Their first plan of action was to raise enough money to go to the auction and bid on it, which was just a few weeks away. They contacted every person, organization, and business to raise the money, and when the day arrived on August 20, 1988 they had collected $42,000. That seemed enough until the opening bid started at $50,000! Not to be deterred, they allowed the group’s spokesperson to keep bidding, figuring they could get the rest of the money later. Bidding went on all afternoon until the land developer jumped his bid to $350,000. At this point, the group figured that if he wanted it badly enough, let’s make him pay for it; so they went ahead and bid $351,000 thinking the developer would say $352,000, but the gavel came slamming down with the auctioneer saying in a loud voice, “SOLD!” They were speechless, remembering that there was a ten percent auctioneer’s fee that brought the total cost to $386,100, and the total had to be paid up by October. It was all over the news. The television stations and newspapers mentioned it almost daily. Everybody was talking about Hiawatha Island.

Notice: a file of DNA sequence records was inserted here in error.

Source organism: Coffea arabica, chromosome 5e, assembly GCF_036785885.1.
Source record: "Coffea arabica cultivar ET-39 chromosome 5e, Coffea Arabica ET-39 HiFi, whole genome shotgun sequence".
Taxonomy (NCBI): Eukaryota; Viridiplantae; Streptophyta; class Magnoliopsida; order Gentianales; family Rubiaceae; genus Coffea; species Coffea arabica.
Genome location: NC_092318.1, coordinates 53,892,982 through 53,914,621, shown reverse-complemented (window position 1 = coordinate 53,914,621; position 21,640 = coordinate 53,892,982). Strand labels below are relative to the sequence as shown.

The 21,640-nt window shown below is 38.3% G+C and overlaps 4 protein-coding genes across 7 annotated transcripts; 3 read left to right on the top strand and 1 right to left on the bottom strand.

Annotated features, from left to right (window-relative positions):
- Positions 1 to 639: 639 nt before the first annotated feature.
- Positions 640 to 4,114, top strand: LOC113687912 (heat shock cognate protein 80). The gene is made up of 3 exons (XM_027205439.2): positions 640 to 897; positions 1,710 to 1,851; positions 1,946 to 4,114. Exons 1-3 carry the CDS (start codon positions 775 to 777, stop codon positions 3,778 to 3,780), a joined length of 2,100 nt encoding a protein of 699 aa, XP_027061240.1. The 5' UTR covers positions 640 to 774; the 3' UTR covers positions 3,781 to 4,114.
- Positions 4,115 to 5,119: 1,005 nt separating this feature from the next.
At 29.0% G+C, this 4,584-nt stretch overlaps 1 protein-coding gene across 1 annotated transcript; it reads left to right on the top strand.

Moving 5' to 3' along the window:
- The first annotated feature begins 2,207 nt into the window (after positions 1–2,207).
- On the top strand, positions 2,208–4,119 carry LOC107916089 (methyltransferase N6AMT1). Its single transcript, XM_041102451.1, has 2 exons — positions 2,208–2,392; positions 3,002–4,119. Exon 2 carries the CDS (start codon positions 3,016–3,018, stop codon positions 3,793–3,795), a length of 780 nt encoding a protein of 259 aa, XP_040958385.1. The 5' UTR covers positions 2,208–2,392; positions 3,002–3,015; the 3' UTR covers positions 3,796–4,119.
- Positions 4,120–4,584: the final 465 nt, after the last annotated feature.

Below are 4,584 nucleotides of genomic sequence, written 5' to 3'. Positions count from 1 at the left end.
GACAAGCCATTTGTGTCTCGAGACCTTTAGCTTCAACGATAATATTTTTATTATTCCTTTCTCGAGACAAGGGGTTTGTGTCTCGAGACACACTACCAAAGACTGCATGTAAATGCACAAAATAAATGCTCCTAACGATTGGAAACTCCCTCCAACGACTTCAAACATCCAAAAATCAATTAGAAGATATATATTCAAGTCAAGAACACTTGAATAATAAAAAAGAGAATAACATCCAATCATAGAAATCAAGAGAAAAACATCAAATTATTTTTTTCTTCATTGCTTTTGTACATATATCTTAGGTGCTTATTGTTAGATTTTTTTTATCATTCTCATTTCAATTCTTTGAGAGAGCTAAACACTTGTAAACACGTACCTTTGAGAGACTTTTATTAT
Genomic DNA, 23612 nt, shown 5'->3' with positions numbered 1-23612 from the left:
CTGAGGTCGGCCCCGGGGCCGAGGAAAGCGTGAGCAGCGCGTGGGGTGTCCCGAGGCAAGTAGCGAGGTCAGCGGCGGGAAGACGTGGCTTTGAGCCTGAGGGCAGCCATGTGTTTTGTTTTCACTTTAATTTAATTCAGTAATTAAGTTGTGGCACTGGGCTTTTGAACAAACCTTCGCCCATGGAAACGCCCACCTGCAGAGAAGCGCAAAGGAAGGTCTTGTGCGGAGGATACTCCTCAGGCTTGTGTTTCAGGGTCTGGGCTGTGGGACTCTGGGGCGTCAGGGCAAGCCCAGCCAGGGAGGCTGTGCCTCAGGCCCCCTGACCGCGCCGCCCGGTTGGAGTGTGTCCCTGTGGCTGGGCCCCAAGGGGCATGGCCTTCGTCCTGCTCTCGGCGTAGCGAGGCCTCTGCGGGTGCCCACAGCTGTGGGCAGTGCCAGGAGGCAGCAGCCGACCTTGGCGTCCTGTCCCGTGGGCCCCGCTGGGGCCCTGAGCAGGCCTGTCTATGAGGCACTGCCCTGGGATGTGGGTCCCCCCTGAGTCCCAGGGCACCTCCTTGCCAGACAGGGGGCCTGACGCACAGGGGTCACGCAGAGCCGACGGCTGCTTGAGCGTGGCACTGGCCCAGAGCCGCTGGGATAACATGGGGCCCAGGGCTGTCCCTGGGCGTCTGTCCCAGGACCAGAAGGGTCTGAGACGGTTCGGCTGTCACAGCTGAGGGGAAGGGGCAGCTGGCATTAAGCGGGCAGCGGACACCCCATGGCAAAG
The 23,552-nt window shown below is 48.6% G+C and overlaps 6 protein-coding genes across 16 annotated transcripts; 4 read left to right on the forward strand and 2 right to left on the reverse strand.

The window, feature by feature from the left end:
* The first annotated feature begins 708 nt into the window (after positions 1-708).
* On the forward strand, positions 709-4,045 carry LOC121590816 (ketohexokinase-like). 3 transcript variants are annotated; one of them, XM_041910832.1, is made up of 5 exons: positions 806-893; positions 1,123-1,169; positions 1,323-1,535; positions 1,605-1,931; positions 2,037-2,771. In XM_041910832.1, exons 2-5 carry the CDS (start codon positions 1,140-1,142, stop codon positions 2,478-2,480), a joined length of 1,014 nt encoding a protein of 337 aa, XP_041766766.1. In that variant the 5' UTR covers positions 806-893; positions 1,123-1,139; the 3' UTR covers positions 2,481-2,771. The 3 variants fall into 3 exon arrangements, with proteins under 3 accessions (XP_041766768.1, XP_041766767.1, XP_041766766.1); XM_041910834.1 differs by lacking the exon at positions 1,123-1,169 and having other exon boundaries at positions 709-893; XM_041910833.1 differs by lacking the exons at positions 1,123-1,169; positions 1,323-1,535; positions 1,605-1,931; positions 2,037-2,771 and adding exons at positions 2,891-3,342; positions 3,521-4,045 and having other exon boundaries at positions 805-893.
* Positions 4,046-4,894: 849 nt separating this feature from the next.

A separate fund-raising committee called the Hiawatha Purchase Committee was formed, and frantic efforts were made to sell certificates for a square foot of the island at $10 each, which sold like hotcakes. Auctions, jamborees, and more were held, and fortunately, Paul Noel Stookey, of Peter, Paul, and Mary fame, came to Owego and gave a benefit performance at the middle school. Needless to say, it was a sellout. Private individuals made generous loans, and more importantly, over a dozen people actually mortgaged their homes and businesses. By October, enough money was finally raised, and they even had a $15,000 check leftover!